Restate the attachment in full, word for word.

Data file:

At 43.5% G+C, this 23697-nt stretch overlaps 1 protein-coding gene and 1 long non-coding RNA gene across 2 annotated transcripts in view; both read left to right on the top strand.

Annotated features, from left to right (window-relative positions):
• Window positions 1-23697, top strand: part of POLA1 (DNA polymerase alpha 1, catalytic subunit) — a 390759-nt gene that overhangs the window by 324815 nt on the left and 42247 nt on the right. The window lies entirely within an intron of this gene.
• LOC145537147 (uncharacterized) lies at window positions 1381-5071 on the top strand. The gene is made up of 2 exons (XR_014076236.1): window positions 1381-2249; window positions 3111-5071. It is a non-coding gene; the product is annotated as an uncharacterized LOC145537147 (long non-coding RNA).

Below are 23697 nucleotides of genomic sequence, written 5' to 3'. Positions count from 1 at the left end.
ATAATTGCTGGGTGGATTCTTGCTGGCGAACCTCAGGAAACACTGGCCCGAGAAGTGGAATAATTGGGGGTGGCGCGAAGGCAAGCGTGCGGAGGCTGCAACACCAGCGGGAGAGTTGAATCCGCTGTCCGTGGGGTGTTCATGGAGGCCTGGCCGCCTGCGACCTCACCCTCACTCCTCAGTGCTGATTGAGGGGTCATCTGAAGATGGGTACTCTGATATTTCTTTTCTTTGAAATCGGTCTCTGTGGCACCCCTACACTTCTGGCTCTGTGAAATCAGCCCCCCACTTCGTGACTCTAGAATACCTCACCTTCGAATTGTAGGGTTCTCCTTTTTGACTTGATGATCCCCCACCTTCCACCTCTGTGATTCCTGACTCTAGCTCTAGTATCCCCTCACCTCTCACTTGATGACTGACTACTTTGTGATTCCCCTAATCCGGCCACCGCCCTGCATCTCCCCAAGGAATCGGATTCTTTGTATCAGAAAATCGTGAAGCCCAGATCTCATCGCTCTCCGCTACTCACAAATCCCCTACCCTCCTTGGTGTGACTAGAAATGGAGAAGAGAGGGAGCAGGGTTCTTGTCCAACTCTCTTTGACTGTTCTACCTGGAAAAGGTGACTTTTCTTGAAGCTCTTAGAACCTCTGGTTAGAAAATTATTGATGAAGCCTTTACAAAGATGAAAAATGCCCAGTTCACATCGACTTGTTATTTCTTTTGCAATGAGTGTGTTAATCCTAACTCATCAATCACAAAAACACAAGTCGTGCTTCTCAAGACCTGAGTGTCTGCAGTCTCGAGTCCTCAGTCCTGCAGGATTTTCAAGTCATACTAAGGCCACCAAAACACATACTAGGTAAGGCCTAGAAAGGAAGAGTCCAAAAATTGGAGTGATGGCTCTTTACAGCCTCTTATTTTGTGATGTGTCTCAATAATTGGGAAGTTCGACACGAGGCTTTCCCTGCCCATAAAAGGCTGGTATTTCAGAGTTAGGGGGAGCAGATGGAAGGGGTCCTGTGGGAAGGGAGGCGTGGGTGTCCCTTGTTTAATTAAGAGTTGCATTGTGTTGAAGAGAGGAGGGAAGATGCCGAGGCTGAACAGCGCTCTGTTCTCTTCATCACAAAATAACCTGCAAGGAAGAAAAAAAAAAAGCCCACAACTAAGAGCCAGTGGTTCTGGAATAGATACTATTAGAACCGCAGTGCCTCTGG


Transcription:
At 43.5% G+C, this 23697-nt stretch overlaps 1 protein-coding gene and 1 long non-coding RNA gene across 2 annotated transcripts in view; both read left to right on the top strand.

Annotated features, from left to right (window-relative positions):
• Window positions 1-23697, top strand: part of POLA1 (DNA polymerase alpha 1, catalytic subunit) — a 390759-nt gene that overhangs the window by 324815 nt on the left and 42247 nt on the right. The window lies entirely within an intron of this gene.
• LOC145537147 (uncharacterized) lies at window positions 1381-5071 on the top strand. The gene is made up of 2 exons (XR_014076236.1): window positions 1381-2249; window positions 3111-5071. It is a non-coding gene; the product is annotated as an uncharacterized LOC145537147 (long non-coding RNA).

Below are 23697 nucleotides of genomic sequence, written 5' to 3'. Positions count from 1 at the left end.
ATAATTGCTGGGTGGATTCTTGCTGGCGAACCTCAGGAAACACTGGCCCGAGAAGTGGAATAATTGGGGGTGGCGCGAAGGCAAGCGTGCGGAGGCTGCAACACCAGCGGGAGAGTTGAATCCGCTGTCCGTGGGGTGTTCATGGAGGCCTGGCCGCCTGCGACCTCACCCTCACTCCTCAGTGCTGATTGAGGGGTCATCTGAAGATGGGTACTCTGATATTTCTTTTCTTTGAAATCGGTCTCTGTGGCACCCCTACACTTCTGGCTCTGTGAAATCAGCCCCCCACTTCGTGACTCTAGAATACCTCACCTTCGAATTGTAGGGTTCTCCTTTTTGACTTGATGATCCCCCACCTTCCACCTCTGTGATTCCTGACTCTAGCTCTAGTATCCCCTCACCTCTCACTTGATGACTGACTACTTTGTGATTCCCCTAATCCGGCCACCGCCCTGCATCTCCCCAAGGAATCGGATTCTTTGTATCAGAAAATCGTGAAGCCCAGATCTCATCGCTCTCCGCTACTCACAAATCCCCTACCCTCCTTGGTGTGACTAGAAATGGAGAAGAGAGGGAGCAGGGTTCTTGTCCAACTCTCTTTGACTGTTCTACCTGGAAAAGGTGACTTTTCTTGAAGCTCTTAGAACCTCTGGTTAGAAAATTATTGATGAAGCCTTTACAAAGATGAAAAATGCCCAGTTCACATCGACTTGTTATTTCTTTTGCAATGAGTGTGTTAATCCTAACTCATCAATCACAAAAACACAAGTCGTGCTTCTCAAGACCTGAGTGTCTGCAGTCTCGAGTCCTCAGTCCTGCAGGATTTTCAAGTCATACTAAGGCCACCAAAACACATACTAGGTAAGGCCTAGAAAGGAAGAGTCCAAAAATTGGAGTGATGGCTCTTTACAGCCTCTTATTTTGTGATGTGTCTCAATAATTGGGAAGTTCGACACGAGGCTTTCCCTGCCCATAAAAGGCTGGTATTTCAGAGTTAGGGGGAGCAGATGGAAGGGGTCCTGTGGGAAGGGAGGCGTGGGTGTCCCTTGTTTAATTAAGAGTTGCATTGTGTTGAAGAGAGGAGGGAAGATGCCGAGGCTGAACAGCGCTCTGTTCTCTTCATCACAAAATAACCTGCAAGGAAGAAAAAAAAAAAGCCCACAACTAAGAGCCAGTGGTTCTGGAATAGATACTATTAGAACCGCAGTGCCTCTGG